The San Francisco Shock had a fantastic season that ended with a dominant victory in Grand Finals. Considering those results, it’s not too surprising that they’d opt to keep their roster intact. The Overwatch League released a full list of contract statuses shortly before free agency began. This list revealed that the Shock chose to keep nearly all of their 2019 players under contract, except for Swedish off-tank Andreas “Nevix” Karlsson.
Though Nevix spent most of the 2019 season on the bench, his brief moments on stage showed that his teammates can still rely on him when they need to. Several teams could use an experienced off-tank in their lineups for 2020, and Nevix has demonstrated that he could fill that need. Now that the Shock have officially announced his departure, a few teams, in particular, should keep an eye on him as they look to round out their roster.
The Uprising fell off hard by the end of the season. Adding to their many problems, off-tank Richard “rCk” Kanerva suffered an eye injury that limited his playtime through Stage 4. As Boston’s only off-tank specialist, rCk’s loss hit the team especially hard when role lock came into play and DPS player Jeffrey “blasé” Tsang moved into the off-tank role. Boston will likely shake things up pretty significantly during the offseason, and their focus should be on giving their roster some more depth.
The Uprising’s management have developed a reputation for picking up lesser-known talent and giving them the on-stage experience to make their contracts more valuable. As a veteran of the professional scene, Nevix isn’t quite the unknown player that would fit into that cycle. However, his stint on San Francisco’s bench means that he runs the risk of being overlooked during free agency season. Joining Boston’s roster puts him in a good position to play more often, even if he doesn’t necessarily start. In return, the Uprising gain a solid off-tank and more options in their roster rotation, giving them a much-needed buffer against the same difficulties they experienced in Stage 4.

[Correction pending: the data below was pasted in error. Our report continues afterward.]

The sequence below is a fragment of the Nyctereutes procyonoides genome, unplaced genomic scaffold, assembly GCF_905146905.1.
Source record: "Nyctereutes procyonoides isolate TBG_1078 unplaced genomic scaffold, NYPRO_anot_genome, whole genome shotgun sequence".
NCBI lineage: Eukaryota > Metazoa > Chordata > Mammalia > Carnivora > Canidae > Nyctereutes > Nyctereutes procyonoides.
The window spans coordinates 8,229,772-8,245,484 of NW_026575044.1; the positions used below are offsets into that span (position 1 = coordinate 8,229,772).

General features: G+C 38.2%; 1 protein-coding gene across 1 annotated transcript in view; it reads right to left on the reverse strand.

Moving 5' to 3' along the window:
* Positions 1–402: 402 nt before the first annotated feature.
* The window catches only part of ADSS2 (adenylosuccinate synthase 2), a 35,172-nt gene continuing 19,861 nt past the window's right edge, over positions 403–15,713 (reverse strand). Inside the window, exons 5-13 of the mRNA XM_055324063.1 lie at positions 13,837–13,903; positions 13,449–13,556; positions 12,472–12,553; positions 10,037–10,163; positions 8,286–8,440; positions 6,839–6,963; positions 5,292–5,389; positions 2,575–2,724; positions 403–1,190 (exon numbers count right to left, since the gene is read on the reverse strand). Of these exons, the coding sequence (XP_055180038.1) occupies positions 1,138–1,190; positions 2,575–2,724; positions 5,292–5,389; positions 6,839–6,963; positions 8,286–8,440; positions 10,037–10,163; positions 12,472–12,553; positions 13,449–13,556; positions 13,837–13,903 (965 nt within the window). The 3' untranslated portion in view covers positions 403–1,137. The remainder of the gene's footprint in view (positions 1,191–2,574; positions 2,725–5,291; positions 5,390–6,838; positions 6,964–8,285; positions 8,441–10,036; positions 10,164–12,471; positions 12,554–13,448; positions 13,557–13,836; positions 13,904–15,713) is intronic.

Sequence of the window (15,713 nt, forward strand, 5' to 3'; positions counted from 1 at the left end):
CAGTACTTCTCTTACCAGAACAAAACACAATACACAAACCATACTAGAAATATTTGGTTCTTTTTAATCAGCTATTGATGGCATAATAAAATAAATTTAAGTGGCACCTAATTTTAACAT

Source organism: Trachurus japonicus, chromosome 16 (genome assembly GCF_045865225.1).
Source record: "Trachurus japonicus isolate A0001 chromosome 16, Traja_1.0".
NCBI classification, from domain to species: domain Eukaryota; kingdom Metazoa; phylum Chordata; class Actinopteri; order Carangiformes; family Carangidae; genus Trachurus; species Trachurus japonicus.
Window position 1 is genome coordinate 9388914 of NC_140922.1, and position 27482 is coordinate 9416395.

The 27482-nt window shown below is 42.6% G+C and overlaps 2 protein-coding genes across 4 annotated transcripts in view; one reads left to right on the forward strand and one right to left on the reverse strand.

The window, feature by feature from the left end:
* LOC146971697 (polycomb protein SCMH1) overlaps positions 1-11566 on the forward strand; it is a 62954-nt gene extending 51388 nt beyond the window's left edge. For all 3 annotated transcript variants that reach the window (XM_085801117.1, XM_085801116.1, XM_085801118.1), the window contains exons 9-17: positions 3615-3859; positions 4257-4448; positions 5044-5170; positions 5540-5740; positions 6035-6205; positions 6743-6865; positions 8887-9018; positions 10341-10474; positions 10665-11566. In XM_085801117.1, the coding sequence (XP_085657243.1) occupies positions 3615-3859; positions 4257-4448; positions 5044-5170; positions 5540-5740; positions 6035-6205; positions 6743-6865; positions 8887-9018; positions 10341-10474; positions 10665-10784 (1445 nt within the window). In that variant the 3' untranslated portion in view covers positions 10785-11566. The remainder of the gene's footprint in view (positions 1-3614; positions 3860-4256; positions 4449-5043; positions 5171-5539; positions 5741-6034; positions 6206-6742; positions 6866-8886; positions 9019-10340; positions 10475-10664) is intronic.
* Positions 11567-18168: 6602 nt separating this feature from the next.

After failing to replicate their Stage 1 success for the rest of the season, the Defiant quickly started cleaning house. At the time of writing, they have released four players from their 2019 roster, including off-tank Daniel “Gods” Graeser. With Gods’ departure, the Defiant both lose their off-tank specialist and raise questions regarding the future of the mixed-language roster they had worked towards. Though they will likely build around fan favorites Andreas “Logix” Berghmans and Liam “Mangachu” Campbell, their core also includes Se-hyeon “Neko” Park and Gyeong-mu “Yakpung” Jo, who have proven integral to the team in their own right.
Regardless of which path Toronto follows, Nevix would be an invaluable pickup to help them move forward. His experience in the scene would provide him with a chance to become a leader of sorts for a younger team that’s looking to find its identity. His time on the Shock gives him plenty of experience with a mixed-language roster as well, which primes him to join a team like Toronto if they opt to keep things how they are. Moving into the offseason, the Defiant need to find a strong replacement for Gods, and if they happen to find one that can also help them adjust to their own changes, it would be all the better.
Though the Eternal showed glimmers of promise throughout the season, they never quite put all the pieces together. After a disappointing debut season, they’ll likely determine a solid core to build around. With geolocation on the horizon, the Eternal could become an exciting prospect to the league’s European players, who could take the opportunity to play closer to home. As for their 2019 roster, Paris has opted to only keep their French players under contract, while they can exercise the team option with the others. They’ll undoubtedly look to rejuvenate their lineup in the months to come.
Though it’s difficult to tell if the Eternal will try to field an entirely French roster for 2020, they could definitely make use of Nevix if they don’t. Like Toronto, Paris could potentially go through some serious upheaval in the months to come. Though they have an experienced Overwatch League player, Terence “SoOn” Tarlier, under contract, they could benefit from more veterans as they try to regroup for season three. Bringing Nevix into the fold adds some much-needed league experience, as well as more options in the off-tank role. During the season, the position was filled by Finnbjörn “Finnsi” Jónasson, with DPS specialist Nicolas “NiCOgdh” Moret playing in the role as needed. In addition to a potential leadership role, Nevix would also help Paris build a more flexible and adaptive roster, assuming that Finnsi remains on the team.
Another Shot at the Spotlight
Time on the bench may have caused Nevix to fly under the radar for the 2019 season, but it seems that plenty of his colleagues recognize his talent. The three teams listed above aren’t the only ones who could desperately use an off-tank, especially one that has proven his worth and has knowledge of the scene. Nevix could very well become a hot commodity as the offseason progresses, but either way it’s unlikely that the Overwatch League has seen the last of him.
Follow Darby on Twitter @soundchecck! She is happy to talk about anything she’s written! You can also get in touch with her on Discord (soundchecck#7242).
Featured image courtesy of Darby Joyce.
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